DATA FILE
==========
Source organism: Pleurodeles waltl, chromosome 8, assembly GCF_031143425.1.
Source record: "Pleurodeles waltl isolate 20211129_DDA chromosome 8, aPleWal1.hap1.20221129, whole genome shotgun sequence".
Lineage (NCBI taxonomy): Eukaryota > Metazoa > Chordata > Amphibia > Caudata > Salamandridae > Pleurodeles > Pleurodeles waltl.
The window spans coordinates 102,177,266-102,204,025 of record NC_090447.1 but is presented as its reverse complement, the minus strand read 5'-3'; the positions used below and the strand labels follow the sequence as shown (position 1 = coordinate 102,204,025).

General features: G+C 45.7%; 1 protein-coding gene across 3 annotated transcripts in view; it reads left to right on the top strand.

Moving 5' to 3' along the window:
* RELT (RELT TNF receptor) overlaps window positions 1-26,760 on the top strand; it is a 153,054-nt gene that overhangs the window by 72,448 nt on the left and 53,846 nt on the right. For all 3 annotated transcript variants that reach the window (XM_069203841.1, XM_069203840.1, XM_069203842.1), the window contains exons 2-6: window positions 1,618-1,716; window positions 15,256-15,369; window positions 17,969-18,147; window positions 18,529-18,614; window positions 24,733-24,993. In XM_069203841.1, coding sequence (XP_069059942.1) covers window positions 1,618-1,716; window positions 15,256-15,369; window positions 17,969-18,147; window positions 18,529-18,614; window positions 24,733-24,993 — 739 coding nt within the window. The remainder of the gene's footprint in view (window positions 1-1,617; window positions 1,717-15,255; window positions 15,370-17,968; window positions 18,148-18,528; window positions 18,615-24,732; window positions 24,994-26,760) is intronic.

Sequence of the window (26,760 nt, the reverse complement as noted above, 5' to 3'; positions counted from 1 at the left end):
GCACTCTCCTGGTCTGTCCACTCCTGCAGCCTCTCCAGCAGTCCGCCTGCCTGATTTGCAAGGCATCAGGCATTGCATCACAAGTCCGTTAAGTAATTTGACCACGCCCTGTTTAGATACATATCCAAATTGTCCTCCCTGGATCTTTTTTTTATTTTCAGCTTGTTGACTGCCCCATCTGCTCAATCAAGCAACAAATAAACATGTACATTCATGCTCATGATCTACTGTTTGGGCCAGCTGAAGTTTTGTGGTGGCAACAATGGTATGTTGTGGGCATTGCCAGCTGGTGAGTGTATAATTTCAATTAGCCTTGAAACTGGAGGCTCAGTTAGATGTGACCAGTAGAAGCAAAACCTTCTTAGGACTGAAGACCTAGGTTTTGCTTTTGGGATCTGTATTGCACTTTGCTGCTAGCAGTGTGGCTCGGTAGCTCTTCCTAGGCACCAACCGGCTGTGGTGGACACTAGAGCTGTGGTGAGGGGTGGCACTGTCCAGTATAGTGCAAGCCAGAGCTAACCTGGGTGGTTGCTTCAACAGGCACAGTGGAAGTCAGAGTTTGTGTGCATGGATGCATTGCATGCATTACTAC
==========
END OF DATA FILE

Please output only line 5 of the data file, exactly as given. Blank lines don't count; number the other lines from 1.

General features: G+C 45.7%; 1 protein-coding gene across 3 annotated transcripts in view; it reads left to right on the top strand.